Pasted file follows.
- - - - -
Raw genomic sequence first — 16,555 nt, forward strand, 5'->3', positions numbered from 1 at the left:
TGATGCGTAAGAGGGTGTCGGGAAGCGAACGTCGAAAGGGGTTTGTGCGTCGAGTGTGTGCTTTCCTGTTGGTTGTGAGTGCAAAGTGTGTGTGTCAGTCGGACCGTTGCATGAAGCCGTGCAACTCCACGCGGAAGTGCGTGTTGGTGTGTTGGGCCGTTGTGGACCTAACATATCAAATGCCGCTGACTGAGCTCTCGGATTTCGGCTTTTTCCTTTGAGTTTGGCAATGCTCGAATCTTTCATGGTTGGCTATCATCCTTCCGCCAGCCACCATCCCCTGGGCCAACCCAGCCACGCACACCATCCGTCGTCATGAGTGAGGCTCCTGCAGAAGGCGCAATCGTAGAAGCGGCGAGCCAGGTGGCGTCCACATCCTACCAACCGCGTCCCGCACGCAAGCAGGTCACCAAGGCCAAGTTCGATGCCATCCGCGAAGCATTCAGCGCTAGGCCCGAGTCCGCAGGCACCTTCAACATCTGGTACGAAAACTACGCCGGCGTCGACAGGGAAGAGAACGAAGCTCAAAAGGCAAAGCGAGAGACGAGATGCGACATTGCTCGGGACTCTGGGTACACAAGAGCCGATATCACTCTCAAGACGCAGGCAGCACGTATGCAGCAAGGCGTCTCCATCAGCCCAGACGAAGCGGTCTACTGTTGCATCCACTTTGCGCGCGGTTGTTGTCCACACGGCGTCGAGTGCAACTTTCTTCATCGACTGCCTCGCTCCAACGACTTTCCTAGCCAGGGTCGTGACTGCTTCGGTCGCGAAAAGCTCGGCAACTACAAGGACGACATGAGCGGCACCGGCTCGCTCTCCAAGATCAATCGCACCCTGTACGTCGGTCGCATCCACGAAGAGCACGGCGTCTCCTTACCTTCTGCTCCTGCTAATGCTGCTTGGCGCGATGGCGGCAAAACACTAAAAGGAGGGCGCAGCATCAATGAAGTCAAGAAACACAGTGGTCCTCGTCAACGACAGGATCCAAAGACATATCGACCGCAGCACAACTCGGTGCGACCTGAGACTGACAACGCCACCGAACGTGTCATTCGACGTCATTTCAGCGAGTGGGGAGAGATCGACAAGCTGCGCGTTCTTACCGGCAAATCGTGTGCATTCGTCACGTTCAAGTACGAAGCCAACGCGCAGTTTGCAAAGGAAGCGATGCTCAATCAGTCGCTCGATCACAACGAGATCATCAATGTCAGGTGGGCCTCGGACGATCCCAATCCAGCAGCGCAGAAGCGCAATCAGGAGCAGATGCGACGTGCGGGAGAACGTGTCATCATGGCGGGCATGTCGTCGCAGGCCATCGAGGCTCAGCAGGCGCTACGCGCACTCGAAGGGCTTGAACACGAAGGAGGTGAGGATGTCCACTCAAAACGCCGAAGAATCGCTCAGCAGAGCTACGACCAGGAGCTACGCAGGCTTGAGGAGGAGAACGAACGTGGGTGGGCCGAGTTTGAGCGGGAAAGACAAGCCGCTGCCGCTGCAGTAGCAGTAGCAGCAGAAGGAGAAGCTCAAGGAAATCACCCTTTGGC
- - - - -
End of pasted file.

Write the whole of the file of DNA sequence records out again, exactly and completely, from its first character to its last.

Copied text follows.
Raw genomic sequence first — 16,555 nt, forward strand, 5'->3', positions numbered from 1 at the left:
TGATGCGTAAGAGGGTGTCGGGAAGCGAACGTCGAAAGGGGTTTGTGCGTCGAGTGTGTGCTTTCCTGTTGGTTGTGAGTGCAAAGTGTGTGTGTCAGTCGGACCGTTGCATGAAGCCGTGCAACTCCACGCGGAAGTGCGTGTTGGTGTGTTGGGCCGTTGTGGACCTAACATATCAAATGCCGCTGACTGAGCTCTCGGATTTCGGCTTTTTCCTTTGAGTTTGGCAATGCTCGAATCTTTCATGGTTGGCTATCATCCTTCCGCCAGCCACCATCCCCTGGGCCAACCCAGCCACGCACACCATCCGTCGTCATGAGTGAGGCTCCTGCAGAAGGCGCAATCGTAGAAGCGGCGAGCCAGGTGGCGTCCACATCCTACCAACCGCGTCCCGCACGCAAGCAGGTCACCAAGGCCAAGTTCGATGCCATCCGCGAAGCATTCAGCGCTAGGCCCGAGTCCGCAGGCACCTTCAACATCTGGTACGAAAACTACGCCGGCGTCGACAGGGAAGAGAACGAAGCTCAAAAGGCAAAGCGAGAGACGAGATGCGACATTGCTCGGGACTCTGGGTACACAAGAGCCGATATCACTCTCAAGACGCAGGCAGCACGTATGCAGCAAGGCGTCTCCATCAGCCCAGACGAAGCGGTCTACTGTTGCATCCACTTTGCGCGCGGTTGTTGTCCACACGGCGTCGAGTGCAACTTTCTTCATCGACTGCCTCGCTCCAACGACTTTCCTAGCCAGGGTCGTGACTGCTTCGGTCGCGAAAAGCTCGGCAACTACAAGGACGACATGAGCGGCACCGGCTCGCTCTCCAAGATCAATCGCACCCTGTACGTCGGTCGCATCCACGAAGAGCACGGCGTCTCCTTACCTTCTGCTCCTGCTAATGCTGCTTGGCGCGATGGCGGCAAAACACTAAAAGGAGGGCGCAGCATCAATGAAGTCAAGAAACACAGTGGTCCTCGTCAACGACAGGATCCAAAGACATATCGACCGCAGCACAACTCGGTGCGACCTGAGACTGACAACGCCACCGAACGTGTCATTCGACGTCATTTCAGCGAGTGGGGAGAGATCGACAAGCTGCGCGTTCTTACCGGCAAATCGTGTGCATTCGTCACGTTCAAGTACGAAGCCAACGCGCAGTTTGCAAAGGAAGCGATGCTCAATCAGTCGCTCGATCACAACGAGATCATCAATGTCAGGTGGGCCTCGGACGATCCCAATCCAGCAGCGCAGAAGCGCAATCAGGAGCAGATGCGACGTGCGGGAGAACGTGTCATCATGGCGGGCATGTCGTCGCAGGCCATCGAGGCTCAGCAGGCGCTACGCGCACTCGAAGGGCTTGAACACGAAGGAGGTGAGGATGTCCACTCAAAACGCCGAAGAATCGCTCAGCAGAGCTACGACCAGGAGCTACGCAGGCTTGAGGAGGAGAACGAACGTGGGTGGGCCGAGTTTGAGCGGGAAAGACAAGCCGCTGCCGCTGCAGTAGCAGTAGCAGCAGAAGGAGAAGCTCAAGGAAATCACCCTTTGGC